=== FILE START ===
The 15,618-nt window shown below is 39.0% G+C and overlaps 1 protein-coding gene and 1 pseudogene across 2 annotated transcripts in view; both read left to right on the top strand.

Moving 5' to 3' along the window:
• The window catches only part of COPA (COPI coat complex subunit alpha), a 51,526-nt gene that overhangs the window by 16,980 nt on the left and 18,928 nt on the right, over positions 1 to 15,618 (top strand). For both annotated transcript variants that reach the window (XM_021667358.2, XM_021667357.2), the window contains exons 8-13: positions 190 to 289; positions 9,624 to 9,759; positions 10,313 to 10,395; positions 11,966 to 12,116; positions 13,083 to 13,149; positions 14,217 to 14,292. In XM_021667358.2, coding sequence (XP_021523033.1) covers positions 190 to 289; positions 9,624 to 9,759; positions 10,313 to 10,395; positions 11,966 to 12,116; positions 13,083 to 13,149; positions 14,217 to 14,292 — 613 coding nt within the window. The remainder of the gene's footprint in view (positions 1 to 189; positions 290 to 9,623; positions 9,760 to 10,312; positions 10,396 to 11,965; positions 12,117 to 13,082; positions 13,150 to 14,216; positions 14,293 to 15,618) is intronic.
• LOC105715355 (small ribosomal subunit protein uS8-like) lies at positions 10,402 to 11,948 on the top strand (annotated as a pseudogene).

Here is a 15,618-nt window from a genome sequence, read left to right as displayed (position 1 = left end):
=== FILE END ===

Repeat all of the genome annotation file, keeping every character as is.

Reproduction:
The 15,618-nt window shown below is 39.0% G+C and overlaps 1 protein-coding gene and 1 pseudogene across 2 annotated transcripts in view; both read left to right on the top strand.

Moving 5' to 3' along the window:
• The window catches only part of COPA (COPI coat complex subunit alpha), a 51,526-nt gene that overhangs the window by 16,980 nt on the left and 18,928 nt on the right, over positions 1 to 15,618 (top strand). For both annotated transcript variants that reach the window (XM_021667358.2, XM_021667357.2), the window contains exons 8-13: positions 190 to 289; positions 9,624 to 9,759; positions 10,313 to 10,395; positions 11,966 to 12,116; positions 13,083 to 13,149; positions 14,217 to 14,292. In XM_021667358.2, coding sequence (XP_021523033.1) covers positions 190 to 289; positions 9,624 to 9,759; positions 10,313 to 10,395; positions 11,966 to 12,116; positions 13,083 to 13,149; positions 14,217 to 14,292 — 613 coding nt within the window. The remainder of the gene's footprint in view (positions 1 to 189; positions 290 to 9,623; positions 9,760 to 10,312; positions 10,396 to 11,965; positions 12,117 to 13,082; positions 13,150 to 14,216; positions 14,293 to 15,618) is intronic.
• LOC105715355 (small ribosomal subunit protein uS8-like) lies at positions 10,402 to 11,948 on the top strand (annotated as a pseudogene).

Here is a 15,618-nt window from a genome sequence, read left to right as displayed (position 1 = left end):